Does Joel Osteen Really Own A $325,000 Ferrari?

TV preachers have been a thing for almost as long as TV has been a thing. Indeed, the first "televangelist," according to The New York Times, was Rex Humbard, who started in radio, transitioned to TV, and was a weekly Sunday morning fixture on TV sets for the next four and a half decades.

Over the years, other TV preachers came and went. There was the fire-and-brimstone preaching of Jimmy Swaggart, the compelling sermons of Billy Graham, and of late, the health-and-prosperity preaching of the likes of Creflo Dollar.

One of the most popular TV preachers today is Joel Osteen. As the Financial Times reports, his message is one of prosperity: God wants believers to be prosperous. Osteen himself certainly lives up to that message: He's worth an estimated $60 million, and his $10 million mansion recently appeared on real estate website Zillow.

In July 2021, another purported example of Osteen's exorbitance made the rounds on the internet: photos purported to show a $325,000 Ferrari that supposedly belonged to the preacher.

Joel Osteen probably does not own a $325,000 Ferrari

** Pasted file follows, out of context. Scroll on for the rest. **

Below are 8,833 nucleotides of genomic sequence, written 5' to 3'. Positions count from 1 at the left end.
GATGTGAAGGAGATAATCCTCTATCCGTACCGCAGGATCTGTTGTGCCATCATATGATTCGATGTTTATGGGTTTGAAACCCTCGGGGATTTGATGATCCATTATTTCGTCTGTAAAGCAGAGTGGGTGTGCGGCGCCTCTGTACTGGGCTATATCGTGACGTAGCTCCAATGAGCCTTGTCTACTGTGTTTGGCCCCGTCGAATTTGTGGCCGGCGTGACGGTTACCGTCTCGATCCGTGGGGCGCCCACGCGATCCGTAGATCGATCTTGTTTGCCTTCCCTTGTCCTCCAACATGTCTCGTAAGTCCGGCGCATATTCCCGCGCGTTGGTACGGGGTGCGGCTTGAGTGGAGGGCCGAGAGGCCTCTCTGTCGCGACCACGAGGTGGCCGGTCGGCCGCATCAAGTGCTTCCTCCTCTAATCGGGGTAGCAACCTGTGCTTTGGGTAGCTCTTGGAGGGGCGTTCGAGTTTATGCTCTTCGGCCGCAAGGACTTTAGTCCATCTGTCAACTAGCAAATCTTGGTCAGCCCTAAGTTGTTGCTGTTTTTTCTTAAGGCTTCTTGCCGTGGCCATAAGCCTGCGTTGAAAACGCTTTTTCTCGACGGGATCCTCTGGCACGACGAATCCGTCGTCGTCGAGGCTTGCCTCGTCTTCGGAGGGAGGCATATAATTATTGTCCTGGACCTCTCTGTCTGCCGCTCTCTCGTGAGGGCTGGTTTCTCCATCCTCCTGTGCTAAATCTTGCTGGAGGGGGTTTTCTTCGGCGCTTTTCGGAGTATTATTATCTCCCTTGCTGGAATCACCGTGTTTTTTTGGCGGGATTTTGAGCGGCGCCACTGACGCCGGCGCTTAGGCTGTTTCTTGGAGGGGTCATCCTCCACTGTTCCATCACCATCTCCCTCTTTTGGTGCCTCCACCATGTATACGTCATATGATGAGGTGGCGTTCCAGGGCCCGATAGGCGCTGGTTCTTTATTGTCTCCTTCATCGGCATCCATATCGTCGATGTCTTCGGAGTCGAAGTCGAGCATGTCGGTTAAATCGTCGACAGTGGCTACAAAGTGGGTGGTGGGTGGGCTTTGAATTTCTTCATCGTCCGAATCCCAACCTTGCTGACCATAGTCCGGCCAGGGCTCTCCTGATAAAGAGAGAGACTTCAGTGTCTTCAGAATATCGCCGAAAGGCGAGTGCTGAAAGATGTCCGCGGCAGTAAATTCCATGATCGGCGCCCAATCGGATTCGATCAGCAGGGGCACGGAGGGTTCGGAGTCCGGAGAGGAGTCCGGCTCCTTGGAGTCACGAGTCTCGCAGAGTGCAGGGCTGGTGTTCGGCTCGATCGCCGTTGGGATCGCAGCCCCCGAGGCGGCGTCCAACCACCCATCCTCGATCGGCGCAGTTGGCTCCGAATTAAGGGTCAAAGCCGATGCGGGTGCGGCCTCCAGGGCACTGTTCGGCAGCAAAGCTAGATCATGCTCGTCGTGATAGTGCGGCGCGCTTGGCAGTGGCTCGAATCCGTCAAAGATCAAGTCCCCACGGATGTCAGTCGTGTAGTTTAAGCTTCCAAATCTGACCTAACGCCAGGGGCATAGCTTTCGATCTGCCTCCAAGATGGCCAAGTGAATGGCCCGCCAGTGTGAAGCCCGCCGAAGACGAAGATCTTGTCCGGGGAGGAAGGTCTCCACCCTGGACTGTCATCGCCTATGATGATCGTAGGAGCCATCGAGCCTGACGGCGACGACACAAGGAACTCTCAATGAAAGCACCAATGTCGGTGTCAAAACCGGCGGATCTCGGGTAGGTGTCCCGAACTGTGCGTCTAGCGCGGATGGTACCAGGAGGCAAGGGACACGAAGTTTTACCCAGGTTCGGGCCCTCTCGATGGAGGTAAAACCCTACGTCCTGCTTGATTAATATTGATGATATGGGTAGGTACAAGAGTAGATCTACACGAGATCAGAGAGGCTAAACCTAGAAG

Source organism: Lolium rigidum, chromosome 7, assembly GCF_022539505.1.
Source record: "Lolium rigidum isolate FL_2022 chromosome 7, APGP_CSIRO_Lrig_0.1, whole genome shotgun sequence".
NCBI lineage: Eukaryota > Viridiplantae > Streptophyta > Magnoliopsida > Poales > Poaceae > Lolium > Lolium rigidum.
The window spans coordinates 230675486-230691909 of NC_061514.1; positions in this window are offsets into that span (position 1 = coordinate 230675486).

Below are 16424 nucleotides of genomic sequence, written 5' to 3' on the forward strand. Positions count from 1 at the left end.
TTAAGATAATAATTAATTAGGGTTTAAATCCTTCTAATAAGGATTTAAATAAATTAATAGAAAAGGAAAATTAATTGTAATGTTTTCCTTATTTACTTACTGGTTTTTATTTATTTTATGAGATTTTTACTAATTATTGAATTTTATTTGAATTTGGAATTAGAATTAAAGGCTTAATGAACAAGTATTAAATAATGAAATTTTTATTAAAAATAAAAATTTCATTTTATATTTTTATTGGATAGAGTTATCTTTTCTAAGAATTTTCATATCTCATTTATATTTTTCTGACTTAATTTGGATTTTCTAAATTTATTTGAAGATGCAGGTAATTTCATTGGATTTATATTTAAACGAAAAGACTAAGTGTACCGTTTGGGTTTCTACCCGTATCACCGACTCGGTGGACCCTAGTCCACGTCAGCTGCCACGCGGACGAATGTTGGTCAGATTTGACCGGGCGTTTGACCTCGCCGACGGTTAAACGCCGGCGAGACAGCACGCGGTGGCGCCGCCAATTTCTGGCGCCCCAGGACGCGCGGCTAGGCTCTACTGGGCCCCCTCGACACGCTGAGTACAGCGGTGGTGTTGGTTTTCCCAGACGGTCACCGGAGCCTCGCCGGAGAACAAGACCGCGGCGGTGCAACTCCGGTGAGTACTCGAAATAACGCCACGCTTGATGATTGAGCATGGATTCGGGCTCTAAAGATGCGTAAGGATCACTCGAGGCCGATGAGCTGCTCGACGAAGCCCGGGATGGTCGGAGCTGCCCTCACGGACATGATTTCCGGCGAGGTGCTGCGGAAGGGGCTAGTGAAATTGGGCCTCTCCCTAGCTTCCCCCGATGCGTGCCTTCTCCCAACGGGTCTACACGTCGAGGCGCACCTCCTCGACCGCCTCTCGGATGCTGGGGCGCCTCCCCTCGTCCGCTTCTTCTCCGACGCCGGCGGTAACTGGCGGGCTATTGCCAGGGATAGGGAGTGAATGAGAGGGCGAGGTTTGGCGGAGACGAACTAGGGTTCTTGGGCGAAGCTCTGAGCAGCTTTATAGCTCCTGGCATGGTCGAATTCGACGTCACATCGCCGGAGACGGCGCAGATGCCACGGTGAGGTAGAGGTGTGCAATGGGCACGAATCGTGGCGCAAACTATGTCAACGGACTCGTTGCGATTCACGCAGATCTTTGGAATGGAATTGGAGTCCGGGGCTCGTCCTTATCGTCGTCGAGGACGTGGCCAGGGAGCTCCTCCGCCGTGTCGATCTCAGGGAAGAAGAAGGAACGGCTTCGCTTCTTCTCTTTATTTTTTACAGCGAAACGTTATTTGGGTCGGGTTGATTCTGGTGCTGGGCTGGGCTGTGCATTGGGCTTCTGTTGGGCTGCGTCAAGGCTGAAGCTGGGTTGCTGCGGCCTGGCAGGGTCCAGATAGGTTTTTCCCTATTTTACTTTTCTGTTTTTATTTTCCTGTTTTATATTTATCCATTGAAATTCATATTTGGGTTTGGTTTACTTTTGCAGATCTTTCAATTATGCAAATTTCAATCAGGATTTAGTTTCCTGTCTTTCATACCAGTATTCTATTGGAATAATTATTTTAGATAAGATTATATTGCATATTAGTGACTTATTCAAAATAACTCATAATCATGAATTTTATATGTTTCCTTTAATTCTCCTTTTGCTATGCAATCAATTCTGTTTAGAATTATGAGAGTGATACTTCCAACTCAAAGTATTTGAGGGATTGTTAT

As rumor-debunking site Snopes reports, the photos making the rounds of the internet in July 2021 showed a black sports car, purportedly a $325,000 Ferrari, belonging to Joel Osteen, and captioned it with a message about the need to tax churches. However, the website notes that the car is not Osteen's, but rather, it's an "unrelated vehicle." Further, there are no photos or videos showing Osteen driving his reported ride.

Of course, it's impossible to prove a negative, so while the photo that became a meme in the summer of 2021 doesn't show Osteen's car, there's no way of saying that he doesn't own a Ferrari. Or a Lamborghini. Or a Honda Accord, for that matter.

Snopes writer Dan Evon notes that it's actually quite possible that Osteen, with his vast wealth, has purchased one or more exotic cars, maybe even a Ferrari or two. But there is simply no way of knowing for certain. What we do know, however, is that the viral meme from these past few weeks isn't true.